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Dedicated Covid hospital with 1000 beds comes up in Dhaka Dhaka COVID19
Image: Pixabay

Dedicated Covid hospital with 1000 beds comes up in Dhaka

India Blooms News Service | @indiablooms | 19 Apr 2021, 05:00 pm

Amid rising Covid-19 cases in the country, the Bangladesh government has opened a 1000 beds dedicated Covid-19 hospital in the capital, Dhaka, easing pressure on existing hospitals in the city, according to a report in Dhaka Tribune.

Zahid Maleque, the country’s health minister, said on Sunday, “as many as 250 of the 1,000 beds will initially be available, and it is hoped that the hospital will be fully operational by the end of the month.”

“Bangladesh is facing a second wave of Covid-19 and around 160,000 people have tested positive for Covid-19 in the last month-and-a-half,” he said. “Deaths have increased by five times and hospitals are filling up with patients,” he added.

He said there was an urgent need to expand healthcare facilities, so the government has prepared the DNCC Market as a modern, dedicated Covid-19 hospital in a month.

All 1,000 beds at the hospital will have an oxygen supply, while 500 will have Intensive Care Unit (ICU) facilities. The initial plan for the hospital was to have 112 ICU beds and 112 High Dependency Unit (HDU) beds installed.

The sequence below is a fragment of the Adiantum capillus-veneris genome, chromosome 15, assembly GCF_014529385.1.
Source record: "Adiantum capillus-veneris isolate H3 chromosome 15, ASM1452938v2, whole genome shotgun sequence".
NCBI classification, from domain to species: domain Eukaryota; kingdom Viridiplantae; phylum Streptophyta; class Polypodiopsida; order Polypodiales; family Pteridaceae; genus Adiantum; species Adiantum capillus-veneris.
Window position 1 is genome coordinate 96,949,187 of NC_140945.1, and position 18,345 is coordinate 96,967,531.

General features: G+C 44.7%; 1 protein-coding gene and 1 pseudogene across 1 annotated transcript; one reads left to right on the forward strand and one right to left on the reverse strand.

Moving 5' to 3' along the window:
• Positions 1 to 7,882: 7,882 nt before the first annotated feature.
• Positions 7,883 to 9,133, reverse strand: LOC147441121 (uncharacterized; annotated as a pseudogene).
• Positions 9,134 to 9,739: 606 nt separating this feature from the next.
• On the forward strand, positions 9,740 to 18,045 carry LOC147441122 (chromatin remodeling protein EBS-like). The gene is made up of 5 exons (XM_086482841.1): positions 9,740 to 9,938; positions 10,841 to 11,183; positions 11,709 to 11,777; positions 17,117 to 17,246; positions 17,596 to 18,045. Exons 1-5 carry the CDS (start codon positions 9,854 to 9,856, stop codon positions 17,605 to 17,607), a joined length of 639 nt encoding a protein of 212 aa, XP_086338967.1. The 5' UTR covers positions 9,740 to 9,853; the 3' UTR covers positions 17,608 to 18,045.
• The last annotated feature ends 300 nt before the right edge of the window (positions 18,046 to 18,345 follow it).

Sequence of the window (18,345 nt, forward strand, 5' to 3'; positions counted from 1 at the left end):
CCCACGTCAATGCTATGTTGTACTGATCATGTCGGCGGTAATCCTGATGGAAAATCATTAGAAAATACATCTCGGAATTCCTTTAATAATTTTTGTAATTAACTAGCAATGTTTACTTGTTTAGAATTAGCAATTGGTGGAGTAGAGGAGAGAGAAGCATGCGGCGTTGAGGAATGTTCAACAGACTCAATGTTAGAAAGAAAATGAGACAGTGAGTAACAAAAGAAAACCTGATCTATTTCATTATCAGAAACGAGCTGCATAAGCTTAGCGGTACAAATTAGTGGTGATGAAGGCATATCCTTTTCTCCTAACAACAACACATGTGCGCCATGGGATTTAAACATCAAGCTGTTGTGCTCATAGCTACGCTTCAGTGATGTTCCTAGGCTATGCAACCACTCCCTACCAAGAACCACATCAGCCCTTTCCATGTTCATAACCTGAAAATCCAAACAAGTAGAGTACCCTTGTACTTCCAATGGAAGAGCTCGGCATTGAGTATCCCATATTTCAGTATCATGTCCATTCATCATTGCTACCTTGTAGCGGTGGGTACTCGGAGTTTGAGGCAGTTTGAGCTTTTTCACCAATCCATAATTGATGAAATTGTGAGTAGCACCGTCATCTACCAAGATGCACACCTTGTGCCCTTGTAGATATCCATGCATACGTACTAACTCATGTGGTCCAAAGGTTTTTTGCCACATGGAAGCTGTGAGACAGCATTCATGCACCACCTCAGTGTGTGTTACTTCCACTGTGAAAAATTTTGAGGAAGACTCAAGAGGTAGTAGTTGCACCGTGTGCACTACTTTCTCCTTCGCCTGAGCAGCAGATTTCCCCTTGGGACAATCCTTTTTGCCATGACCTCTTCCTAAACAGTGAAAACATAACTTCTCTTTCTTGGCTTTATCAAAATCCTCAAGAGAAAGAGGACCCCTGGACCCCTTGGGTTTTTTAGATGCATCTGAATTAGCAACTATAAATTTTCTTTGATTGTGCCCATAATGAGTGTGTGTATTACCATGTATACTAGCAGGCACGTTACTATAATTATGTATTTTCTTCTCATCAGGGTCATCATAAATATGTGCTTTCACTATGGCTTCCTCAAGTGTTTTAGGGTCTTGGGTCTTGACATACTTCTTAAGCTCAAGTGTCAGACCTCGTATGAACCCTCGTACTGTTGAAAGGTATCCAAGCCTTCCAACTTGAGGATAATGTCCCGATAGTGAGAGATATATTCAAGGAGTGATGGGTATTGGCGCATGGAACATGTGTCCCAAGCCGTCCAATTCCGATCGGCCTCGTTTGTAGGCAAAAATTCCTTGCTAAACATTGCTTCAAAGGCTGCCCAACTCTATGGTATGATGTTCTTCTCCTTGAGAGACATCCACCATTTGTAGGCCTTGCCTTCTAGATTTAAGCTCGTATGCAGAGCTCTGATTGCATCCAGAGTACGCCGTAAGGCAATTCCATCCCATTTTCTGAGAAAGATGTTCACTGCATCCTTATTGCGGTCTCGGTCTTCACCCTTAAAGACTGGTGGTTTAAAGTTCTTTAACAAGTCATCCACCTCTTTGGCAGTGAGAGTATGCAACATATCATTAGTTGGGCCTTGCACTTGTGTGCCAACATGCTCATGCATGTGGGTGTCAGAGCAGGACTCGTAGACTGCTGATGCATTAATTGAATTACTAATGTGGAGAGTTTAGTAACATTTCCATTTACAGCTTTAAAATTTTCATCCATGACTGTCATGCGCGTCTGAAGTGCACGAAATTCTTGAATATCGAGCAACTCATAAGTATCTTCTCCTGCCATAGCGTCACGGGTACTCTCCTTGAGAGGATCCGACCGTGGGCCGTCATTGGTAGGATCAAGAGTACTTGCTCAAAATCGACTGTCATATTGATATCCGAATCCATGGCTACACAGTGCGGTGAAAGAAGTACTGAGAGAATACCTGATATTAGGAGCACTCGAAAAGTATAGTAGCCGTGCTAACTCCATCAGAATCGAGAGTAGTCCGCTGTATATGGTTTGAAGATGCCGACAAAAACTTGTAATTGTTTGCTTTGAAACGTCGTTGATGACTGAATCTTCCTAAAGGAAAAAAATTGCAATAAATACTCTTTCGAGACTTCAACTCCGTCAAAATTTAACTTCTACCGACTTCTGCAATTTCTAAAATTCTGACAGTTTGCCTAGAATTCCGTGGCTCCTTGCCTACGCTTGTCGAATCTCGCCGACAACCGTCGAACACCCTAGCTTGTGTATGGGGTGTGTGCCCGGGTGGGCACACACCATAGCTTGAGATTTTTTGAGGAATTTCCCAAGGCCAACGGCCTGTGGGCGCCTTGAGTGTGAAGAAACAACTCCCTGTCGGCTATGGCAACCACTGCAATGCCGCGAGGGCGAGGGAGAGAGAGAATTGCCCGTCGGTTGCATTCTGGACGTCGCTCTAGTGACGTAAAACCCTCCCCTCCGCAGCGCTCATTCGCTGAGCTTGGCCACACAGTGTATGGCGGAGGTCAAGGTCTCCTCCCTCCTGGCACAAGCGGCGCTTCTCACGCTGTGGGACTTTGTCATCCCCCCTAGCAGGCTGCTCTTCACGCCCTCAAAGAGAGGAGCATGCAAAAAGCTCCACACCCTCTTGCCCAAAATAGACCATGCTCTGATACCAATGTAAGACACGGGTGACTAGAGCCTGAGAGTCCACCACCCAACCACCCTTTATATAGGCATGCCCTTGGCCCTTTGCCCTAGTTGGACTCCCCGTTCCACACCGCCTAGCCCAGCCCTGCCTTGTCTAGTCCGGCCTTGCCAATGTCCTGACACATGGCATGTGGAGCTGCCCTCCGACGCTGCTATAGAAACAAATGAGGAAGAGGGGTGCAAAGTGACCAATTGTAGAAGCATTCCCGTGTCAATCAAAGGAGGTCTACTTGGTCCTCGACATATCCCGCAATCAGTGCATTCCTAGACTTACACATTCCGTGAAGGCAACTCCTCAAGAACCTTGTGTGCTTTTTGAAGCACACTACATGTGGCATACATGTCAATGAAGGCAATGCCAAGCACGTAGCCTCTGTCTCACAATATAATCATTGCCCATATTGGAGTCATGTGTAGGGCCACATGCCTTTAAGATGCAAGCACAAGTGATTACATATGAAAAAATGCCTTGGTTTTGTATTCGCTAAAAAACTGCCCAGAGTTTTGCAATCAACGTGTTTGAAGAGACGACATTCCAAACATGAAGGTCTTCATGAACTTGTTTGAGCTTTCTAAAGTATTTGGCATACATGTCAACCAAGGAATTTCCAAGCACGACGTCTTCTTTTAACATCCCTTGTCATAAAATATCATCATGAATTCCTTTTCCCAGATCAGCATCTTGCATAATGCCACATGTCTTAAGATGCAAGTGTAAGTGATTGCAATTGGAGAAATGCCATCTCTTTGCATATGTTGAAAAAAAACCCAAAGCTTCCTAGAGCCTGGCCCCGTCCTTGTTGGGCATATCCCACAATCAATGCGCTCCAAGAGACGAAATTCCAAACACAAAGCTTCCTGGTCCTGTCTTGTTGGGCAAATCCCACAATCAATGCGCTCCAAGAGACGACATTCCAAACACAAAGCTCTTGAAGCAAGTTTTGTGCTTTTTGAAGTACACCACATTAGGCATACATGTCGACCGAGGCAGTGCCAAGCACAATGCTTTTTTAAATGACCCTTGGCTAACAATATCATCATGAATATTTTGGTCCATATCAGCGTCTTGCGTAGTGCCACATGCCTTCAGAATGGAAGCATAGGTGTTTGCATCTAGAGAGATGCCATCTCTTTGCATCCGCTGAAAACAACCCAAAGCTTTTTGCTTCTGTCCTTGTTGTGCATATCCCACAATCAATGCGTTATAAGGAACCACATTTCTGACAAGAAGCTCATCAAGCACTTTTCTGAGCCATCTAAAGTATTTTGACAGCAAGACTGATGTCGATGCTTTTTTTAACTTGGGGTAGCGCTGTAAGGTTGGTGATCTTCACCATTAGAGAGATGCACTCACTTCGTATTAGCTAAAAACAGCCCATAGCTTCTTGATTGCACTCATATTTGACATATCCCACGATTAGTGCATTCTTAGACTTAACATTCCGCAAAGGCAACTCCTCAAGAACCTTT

“We are hopeful that the hospital will be fully operational by April 29. Non-invasive ventilation (NIV) services will be provided to all patients at the ICUs, and we have mechanisms for ventilation in severe cases as well,” Maleque said.

Sri Lanka's Easter attacks carried out to secure political power: Cardinal Ranjith

The head of Sri Lanka's Catholic church, Cardinal Malcolm Ranjith, has said that the 2019 Easter attacks were carried out by a group who used the attacks to strengthen their political power, Newswire reported.

He expressed these views at a ceremony which took place at the General Cemetery in Borella on Sunday to bless a memorial for the victims of the Easter attacks which claimed over 250 lives.

“Our brethren were attacked not by religious extremism, but by a group that exploited it to use the attackers as pawns in order to strengthen their political power, ” the cardinal went on to say.

Nine suicide bombers, allegedly belonging to local Islamist extremist group National Thawheed Jamaat (NTJ), carried out coordinated blasts that tore through three churches and as many luxury hotels in Sri Lanka on the Easter Sunday in 2019